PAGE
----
Resident tennis brat Nick Kyrgios was booed by the crowd as he walked onto the court in Montreal this morning, in response to a sexual slur made to Stanislas Wawrinka during their Rogers Cup match yesterday.
Kyrgios was caught by on-court microphones making derogatory comments about his Swiss opponent’s girlfriend, 19-year-old Croatian tennis player Donna Vekic.
Referring to his Australian Davis Cup teammate, Kyrgios said, “[Thanasi] Kokkinakis banged your girlfriend. Sorry to tell you that mate”.
Nick Kyrgios issued an apology for the incident on Facebook and was fined $10,000 for the comment.
Following this morning’s Montreal match against John Isner, which he lost 7-5 6-3, Kyrgios said the matter was dealt with.
“Obviously I apologised in public and privately as well. I’ve been fined. So everything is sort of put to bed now. I thought we could move on from it”.
He said the furore was “tough” but not “the toughest thing that’s happened”.
“I got some sleep last night,” he said.
Kyrgios might think the matter is dealt with, but the tennis community disagrees.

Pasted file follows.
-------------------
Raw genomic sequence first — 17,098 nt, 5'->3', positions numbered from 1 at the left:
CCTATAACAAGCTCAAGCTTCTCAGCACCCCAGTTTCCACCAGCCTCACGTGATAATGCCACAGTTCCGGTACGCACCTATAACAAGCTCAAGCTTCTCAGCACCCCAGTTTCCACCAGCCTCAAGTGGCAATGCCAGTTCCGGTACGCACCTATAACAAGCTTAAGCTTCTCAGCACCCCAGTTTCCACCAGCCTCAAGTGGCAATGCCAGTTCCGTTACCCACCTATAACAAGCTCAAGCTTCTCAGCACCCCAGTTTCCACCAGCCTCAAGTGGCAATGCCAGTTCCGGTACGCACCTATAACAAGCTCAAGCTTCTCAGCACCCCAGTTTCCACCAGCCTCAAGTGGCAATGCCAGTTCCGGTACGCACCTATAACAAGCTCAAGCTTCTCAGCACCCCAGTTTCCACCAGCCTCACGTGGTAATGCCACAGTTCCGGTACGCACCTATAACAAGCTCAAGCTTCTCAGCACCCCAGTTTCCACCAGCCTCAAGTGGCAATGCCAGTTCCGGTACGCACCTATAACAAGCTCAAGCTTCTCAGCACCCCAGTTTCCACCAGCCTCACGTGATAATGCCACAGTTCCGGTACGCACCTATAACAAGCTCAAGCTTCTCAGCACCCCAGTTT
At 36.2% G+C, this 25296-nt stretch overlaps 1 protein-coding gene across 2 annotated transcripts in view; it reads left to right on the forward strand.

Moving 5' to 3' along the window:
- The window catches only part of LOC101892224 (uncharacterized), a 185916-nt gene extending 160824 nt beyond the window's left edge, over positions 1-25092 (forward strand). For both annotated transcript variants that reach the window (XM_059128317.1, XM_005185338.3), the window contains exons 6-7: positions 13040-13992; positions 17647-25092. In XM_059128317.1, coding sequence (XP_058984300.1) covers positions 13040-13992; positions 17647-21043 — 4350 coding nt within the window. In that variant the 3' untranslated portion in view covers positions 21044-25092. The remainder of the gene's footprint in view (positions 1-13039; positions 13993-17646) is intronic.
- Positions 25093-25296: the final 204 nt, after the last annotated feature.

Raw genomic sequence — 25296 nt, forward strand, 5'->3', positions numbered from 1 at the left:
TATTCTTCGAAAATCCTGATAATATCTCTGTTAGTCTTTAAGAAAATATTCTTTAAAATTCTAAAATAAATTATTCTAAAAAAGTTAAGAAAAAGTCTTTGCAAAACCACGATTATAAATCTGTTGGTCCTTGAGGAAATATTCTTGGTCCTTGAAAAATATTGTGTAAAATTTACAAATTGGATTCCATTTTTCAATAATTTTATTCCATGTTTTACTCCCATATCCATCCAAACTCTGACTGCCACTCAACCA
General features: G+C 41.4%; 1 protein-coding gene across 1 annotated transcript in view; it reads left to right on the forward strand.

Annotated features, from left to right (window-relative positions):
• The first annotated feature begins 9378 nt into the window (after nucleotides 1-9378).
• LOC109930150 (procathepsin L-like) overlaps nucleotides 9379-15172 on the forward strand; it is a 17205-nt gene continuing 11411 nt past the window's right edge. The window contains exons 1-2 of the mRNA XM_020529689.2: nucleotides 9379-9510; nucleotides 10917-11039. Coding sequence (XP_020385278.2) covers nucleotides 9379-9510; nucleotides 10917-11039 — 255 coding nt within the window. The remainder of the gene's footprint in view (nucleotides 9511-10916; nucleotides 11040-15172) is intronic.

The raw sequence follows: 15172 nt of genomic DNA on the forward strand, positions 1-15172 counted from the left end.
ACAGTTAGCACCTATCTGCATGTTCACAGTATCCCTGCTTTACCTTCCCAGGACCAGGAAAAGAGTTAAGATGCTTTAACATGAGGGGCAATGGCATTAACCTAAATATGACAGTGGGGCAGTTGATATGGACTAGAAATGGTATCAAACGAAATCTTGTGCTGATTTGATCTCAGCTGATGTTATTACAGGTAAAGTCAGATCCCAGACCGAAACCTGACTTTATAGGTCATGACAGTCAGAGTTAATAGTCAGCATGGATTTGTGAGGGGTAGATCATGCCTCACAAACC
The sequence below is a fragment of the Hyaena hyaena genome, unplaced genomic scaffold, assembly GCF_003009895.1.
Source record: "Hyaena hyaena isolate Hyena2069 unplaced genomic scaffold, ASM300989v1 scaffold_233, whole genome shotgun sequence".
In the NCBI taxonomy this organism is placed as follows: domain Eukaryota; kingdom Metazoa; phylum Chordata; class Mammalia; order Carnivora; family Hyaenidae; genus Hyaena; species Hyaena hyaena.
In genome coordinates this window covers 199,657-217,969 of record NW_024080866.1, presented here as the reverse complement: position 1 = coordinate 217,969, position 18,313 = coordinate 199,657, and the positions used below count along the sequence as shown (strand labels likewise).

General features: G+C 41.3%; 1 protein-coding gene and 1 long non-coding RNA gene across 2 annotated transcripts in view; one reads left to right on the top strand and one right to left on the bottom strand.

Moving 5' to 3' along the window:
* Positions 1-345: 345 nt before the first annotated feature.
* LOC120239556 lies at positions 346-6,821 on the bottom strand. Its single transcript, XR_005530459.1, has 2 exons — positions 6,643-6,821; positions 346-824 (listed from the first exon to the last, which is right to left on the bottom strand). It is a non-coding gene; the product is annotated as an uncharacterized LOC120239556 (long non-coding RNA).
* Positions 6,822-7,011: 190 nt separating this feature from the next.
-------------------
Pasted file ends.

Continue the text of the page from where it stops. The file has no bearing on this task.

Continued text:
Australia Fed Cup Foundation president Jude Dalton told Channel 9’s Today, “He’s a professional tennis player and you just don’t behave like that. He should be disqualified. He shouldn’t be allowed to play the US Open or Davis Cup … He’s so stupid because that’s really detrimental to the game of tennis”.
The response to Kyrgios’ apology on Facebook was divided. Across more than 4000 comments, many were negative and laid into the player. But there were also those who called on the haters to remember that Kyrgios is a young man, possibly lacking good role models:
“We should not put all the blame on Nick. He is only a young man, it is clear to see that he was brought up with no respect for anybody but himself! It’s his parents that have let him down,” wrote one commenter.
Following the booing of Adam Goodes by AFL supporters, it is interesting to observe this behaviour on the tennis court. Obviously race is not an issue here; it’s genuinely a case of the audience disliking the player on the court – or his behaviour, at least. But does that make it okay?
Should we provide more support for young sportspeople to vent their anger in less destructive ways, or should we carry on booing until he gets the message?
Share your thoughts below.